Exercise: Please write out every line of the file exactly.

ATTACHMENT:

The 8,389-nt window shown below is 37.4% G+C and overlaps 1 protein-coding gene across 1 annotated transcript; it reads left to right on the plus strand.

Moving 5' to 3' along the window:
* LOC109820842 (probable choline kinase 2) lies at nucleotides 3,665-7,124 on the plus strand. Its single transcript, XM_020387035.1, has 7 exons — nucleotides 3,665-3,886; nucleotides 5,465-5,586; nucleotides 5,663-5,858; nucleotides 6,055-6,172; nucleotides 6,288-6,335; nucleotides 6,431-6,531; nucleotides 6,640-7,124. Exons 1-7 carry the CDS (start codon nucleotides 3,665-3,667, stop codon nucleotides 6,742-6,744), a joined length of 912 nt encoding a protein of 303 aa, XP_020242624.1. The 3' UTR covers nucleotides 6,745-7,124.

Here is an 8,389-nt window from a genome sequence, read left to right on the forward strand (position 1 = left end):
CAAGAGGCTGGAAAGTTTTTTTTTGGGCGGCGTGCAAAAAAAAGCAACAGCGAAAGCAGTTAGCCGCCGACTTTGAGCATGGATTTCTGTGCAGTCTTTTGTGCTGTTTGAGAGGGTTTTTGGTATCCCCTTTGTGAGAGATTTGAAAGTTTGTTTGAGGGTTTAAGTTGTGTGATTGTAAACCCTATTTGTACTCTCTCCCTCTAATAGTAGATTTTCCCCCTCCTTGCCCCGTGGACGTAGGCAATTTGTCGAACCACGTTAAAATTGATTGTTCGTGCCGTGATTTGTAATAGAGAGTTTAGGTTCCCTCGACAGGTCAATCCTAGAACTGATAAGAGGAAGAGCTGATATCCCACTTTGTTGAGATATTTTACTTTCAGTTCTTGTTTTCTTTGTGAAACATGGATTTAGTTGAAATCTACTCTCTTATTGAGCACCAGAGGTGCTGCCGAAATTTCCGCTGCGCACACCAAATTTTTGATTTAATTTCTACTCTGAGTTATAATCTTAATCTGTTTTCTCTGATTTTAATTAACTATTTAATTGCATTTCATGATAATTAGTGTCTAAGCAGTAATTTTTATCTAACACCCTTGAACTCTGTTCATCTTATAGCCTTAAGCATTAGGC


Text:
The 8,389-nt window shown below is 37.4% G+C and overlaps 1 protein-coding gene across 1 annotated transcript; it reads left to right on the plus strand.

Moving 5' to 3' along the window:
* LOC109820842 (probable choline kinase 2) lies at nucleotides 3,665-7,124 on the plus strand. Its single transcript, XM_020387035.1, has 7 exons — nucleotides 3,665-3,886; nucleotides 5,465-5,586; nucleotides 5,663-5,858; nucleotides 6,055-6,172; nucleotides 6,288-6,335; nucleotides 6,431-6,531; nucleotides 6,640-7,124. Exons 1-7 carry the CDS (start codon nucleotides 3,665-3,667, stop codon nucleotides 6,742-6,744), a joined length of 912 nt encoding a protein of 303 aa, XP_020242624.1. The 3' UTR covers nucleotides 6,745-7,124.

Here is an 8,389-nt window from a genome sequence, read left to right on the forward strand (position 1 = left end):
CAAGAGGCTGGAAAGTTTTTTTTTGGGCGGCGTGCAAAAAAAAGCAACAGCGAAAGCAGTTAGCCGCCGACTTTGAGCATGGATTTCTGTGCAGTCTTTTGTGCTGTTTGAGAGGGTTTTTGGTATCCCCTTTGTGAGAGATTTGAAAGTTTGTTTGAGGGTTTAAGTTGTGTGATTGTAAACCCTATTTGTACTCTCTCCCTCTAATAGTAGATTTTCCCCCTCCTTGCCCCGTGGACGTAGGCAATTTGTCGAACCACGTTAAAATTGATTGTTCGTGCCGTGATTTGTAATAGAGAGTTTAGGTTCCCTCGACAGGTCAATCCTAGAACTGATAAGAGGAAGAGCTGATATCCCACTTTGTTGAGATATTTTACTTTCAGTTCTTGTTTTCTTTGTGAAACATGGATTTAGTTGAAATCTACTCTCTTATTGAGCACCAGAGGTGCTGCCGAAATTTCCGCTGCGCACACCAAATTTTTGATTTAATTTCTACTCTGAGTTATAATCTTAATCTGTTTTCTCTGATTTTAATTAACTATTTAATTGCATTTCATGATAATTAGTGTCTAAGCAGTAATTTTTATCTAACACCCTTGAACTCTGTTCATCTTATAGCCTTAAGCATTAGGC